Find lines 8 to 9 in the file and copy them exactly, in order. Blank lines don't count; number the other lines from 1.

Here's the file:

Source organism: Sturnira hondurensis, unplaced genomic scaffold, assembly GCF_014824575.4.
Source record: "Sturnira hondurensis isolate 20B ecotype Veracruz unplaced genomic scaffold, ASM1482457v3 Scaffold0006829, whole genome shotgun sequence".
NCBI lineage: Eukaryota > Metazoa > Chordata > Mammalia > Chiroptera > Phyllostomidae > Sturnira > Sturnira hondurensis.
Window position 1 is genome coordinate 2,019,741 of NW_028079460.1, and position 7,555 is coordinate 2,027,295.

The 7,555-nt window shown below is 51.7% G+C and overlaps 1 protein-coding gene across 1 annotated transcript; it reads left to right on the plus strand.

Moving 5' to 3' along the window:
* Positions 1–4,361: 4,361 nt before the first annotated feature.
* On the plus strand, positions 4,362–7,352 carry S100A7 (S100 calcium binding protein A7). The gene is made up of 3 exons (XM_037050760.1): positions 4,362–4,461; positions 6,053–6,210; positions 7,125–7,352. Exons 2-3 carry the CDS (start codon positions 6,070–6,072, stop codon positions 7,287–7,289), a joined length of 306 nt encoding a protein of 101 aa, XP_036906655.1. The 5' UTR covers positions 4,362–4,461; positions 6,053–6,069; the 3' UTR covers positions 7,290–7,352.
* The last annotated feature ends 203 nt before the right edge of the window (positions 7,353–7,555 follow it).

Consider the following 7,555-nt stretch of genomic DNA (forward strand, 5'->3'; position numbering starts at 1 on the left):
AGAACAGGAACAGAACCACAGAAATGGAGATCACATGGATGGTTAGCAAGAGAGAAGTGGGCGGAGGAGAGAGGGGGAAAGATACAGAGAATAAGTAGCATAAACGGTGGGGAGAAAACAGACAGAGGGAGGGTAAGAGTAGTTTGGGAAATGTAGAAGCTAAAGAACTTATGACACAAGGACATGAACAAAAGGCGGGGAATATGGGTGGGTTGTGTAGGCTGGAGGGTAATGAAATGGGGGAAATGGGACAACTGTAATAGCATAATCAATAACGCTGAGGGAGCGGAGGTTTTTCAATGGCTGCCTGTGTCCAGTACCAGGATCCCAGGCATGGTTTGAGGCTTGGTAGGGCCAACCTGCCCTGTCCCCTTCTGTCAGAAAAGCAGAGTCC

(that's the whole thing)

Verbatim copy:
* On the plus strand, positions 4,362–7,352 carry S100A7 (S100 calcium binding protein A7). The gene is made up of 3 exons (XM_037050760.1): positions 4,362–4,461; positions 6,053–6,210; positions 7,125–7,352. Exons 2-3 carry the CDS (start codon positions 6,070–6,072, stop codon positions 7,287–7,289), a joined length of 306 nt encoding a protein of 101 aa, XP_036906655.1. The 5' UTR covers positions 4,362–4,461; positions 6,053–6,069; the 3' UTR covers positions 7,290–7,352.
* The last annotated feature ends 203 nt before the right edge of the window (positions 7,353–7,555 follow it).